To accommodate the empirical findings on less risk aversion with delay we have developed preference conditions that describe such choice behavior. Subsequently, we have demonstrated that, within our framework, there is a one-to-one correspondence between increased sensitivity with delay as a probabilistic risk aspect, and reduced risk aversion with delay as a revealed choice behavior. Our Theorem 1 also provides a relationship of these choice behaviors to the sensitivity parameters of the CRS-weighting functions at different points in time. We think that these results point to testable implications, hence, they are useful to develop new empirical studies on the interaction of risk and time. Our application to cooperative bargaining indicates that delays can be beneficial for individuals bargaining over indivisible objects if opponents display reduced risk aversion. This is a simple application of a model that can be regarded as a minor deviation from discounted expected utility, where “minor” is meant to reflect that empirical regularities have been incorporated yet a tractable version of a potentially much more general model has been obtained.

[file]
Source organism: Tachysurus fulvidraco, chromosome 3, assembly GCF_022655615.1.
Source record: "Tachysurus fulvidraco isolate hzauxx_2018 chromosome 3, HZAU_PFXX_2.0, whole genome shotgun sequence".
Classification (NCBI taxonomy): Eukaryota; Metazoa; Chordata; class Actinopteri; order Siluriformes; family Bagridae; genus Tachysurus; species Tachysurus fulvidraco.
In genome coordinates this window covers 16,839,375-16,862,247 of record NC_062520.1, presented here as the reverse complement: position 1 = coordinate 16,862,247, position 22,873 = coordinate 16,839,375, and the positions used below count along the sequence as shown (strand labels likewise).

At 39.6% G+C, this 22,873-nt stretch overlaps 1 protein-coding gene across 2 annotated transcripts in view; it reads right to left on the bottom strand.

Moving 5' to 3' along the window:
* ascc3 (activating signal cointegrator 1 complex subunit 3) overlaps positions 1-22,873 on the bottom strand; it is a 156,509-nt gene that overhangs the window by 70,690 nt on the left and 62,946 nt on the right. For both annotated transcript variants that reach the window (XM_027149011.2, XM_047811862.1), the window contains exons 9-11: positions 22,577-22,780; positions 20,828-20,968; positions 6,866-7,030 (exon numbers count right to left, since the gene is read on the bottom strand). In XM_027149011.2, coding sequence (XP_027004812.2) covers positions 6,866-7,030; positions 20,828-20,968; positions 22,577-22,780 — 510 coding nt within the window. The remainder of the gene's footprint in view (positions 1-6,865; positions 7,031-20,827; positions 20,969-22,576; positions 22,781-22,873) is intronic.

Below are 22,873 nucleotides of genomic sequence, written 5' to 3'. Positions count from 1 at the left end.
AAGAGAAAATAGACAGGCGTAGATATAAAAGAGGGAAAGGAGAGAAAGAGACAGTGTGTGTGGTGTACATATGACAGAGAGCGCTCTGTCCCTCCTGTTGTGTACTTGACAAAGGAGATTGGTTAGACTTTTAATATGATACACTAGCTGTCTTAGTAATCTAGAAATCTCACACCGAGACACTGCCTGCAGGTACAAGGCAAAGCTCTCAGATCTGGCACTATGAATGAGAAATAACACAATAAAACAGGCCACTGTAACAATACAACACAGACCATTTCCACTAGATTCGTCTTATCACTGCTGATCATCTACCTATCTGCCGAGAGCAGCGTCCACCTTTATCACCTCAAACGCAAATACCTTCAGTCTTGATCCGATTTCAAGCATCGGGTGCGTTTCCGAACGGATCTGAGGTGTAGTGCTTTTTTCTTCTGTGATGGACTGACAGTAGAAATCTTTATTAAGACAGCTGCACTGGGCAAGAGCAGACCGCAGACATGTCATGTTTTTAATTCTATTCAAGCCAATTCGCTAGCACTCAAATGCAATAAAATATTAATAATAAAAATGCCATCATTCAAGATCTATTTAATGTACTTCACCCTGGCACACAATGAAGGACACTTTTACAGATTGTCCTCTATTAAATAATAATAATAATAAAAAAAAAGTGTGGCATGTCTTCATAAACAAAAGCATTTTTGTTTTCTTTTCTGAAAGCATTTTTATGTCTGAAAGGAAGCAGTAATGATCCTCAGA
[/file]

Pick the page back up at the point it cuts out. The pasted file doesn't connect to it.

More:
Footnotes

  1. 1.

    Instead of insensitivity, Gonzalez and Wu (1999) use the term discriminability and, related to the degree of concavity/convexity of the inverse-S weighting function, curvature.

  2. 2.

    E.g., parametric families proposed by Goldstein and Einhorn (1987), Prelec (1998), or Diecidue et al. (2009).

  3. 3.

    Assuming EU with a slightly concave utility for small-scale outcomes (e.g., a power utility with power parameter of 0.88) is not sufficient to explain a preference for A when the best outcome has a probability larger than 0.5. Indeed, the consequence of a concave utility for small-scale gains under EU is that an unreasonable degree of risk aversion for larger scale gains is implied, which has forcefully been criticized by Rabin (2000).

  4. 4.

    For instance, of the six highlighted subjects in Abdellaoui et al. (2011, p. 982)’s Figure 3, one subject displays probability weighting functions that indicate changes in elevation while the other subjects appear to have time delay invariant elevation paired with significant changes in curvature.